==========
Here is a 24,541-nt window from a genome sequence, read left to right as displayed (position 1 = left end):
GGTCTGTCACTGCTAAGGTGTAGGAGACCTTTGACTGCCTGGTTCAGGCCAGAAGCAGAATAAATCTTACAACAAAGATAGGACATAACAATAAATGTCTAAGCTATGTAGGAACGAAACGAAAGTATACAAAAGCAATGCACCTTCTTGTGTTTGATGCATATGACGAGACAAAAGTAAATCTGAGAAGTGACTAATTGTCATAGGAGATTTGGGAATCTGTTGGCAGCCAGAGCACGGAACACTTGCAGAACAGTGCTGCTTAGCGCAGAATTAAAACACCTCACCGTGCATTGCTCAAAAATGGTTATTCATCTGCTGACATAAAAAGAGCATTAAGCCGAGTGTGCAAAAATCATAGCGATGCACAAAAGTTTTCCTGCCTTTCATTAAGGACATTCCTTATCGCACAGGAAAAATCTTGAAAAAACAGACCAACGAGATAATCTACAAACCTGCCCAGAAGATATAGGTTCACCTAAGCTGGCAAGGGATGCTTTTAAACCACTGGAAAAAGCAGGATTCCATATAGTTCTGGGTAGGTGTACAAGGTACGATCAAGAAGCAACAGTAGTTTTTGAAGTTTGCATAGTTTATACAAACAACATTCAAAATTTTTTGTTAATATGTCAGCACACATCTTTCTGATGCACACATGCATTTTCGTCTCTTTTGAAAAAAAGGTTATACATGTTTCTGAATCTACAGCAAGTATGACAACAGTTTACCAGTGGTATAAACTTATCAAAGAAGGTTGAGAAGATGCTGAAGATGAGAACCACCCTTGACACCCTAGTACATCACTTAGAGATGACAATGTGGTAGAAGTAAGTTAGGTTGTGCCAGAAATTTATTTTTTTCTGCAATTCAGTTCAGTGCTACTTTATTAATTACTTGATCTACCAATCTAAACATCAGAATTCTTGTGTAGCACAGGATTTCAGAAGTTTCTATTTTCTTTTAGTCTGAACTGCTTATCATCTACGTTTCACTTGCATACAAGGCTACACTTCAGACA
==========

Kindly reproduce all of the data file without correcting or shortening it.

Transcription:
Here is a 24,541-nt window from a genome sequence, read left to right as displayed (position 1 = left end):
GGTCTGTCACTGCTAAGGTGTAGGAGACCTTTGACTGCCTGGTTCAGGCCAGAAGCAGAATAAATCTTACAACAAAGATAGGACATAACAATAAATGTCTAAGCTATGTAGGAACGAAACGAAAGTATACAAAAGCAATGCACCTTCTTGTGTTTGATGCATATGACGAGACAAAAGTAAATCTGAGAAGTGACTAATTGTCATAGGAGATTTGGGAATCTGTTGGCAGCCAGAGCACGGAACACTTGCAGAACAGTGCTGCTTAGCGCAGAATTAAAACACCTCACCGTGCATTGCTCAAAAATGGTTATTCATCTGCTGACATAAAAAGAGCATTAAGCCGAGTGTGCAAAAATCATAGCGATGCACAAAAGTTTTCCTGCCTTTCATTAAGGACATTCCTTATCGCACAGGAAAAATCTTGAAAAAACAGACCAACGAGATAATCTACAAACCTGCCCAGAAGATATAGGTTCACCTAAGCTGGCAAGGGATGCTTTTAAACCACTGGAAAAAGCAGGATTCCATATAGTTCTGGGTAGGTGTACAAGGTACGATCAAGAAGCAACAGTAGTTTTTGAAGTTTGCATAGTTTATACAAACAACATTCAAAATTTTTTGTTAATATGTCAGCACACATCTTTCTGATGCACACATGCATTTTCGTCTCTTTTGAAAAAAAGGTTATACATGTTTCTGAATCTACAGCAAGTATGACAACAGTTTACCAGTGGTATAAACTTATCAAAGAAGGTTGAGAAGATGCTGAAGATGAGAACCACCCTTGACACCCTAGTACATCACTTAGAGATGACAATGTGGTAGAAGTAAGTTAGGTTGTGCCAGAAATTTATTTTTTTCTGCAATTCAGTTCAGTGCTACTTTATTAATTACTTGATCTACCAATCTAAACATCAGAATTCTTGTGTAGCACAGGATTTCAGAAGTTTCTATTTTCTTTTAGTCTGAACTGCTTATCATCTACGTTTCACTTGCATACAAGGCTACACTTCAGACA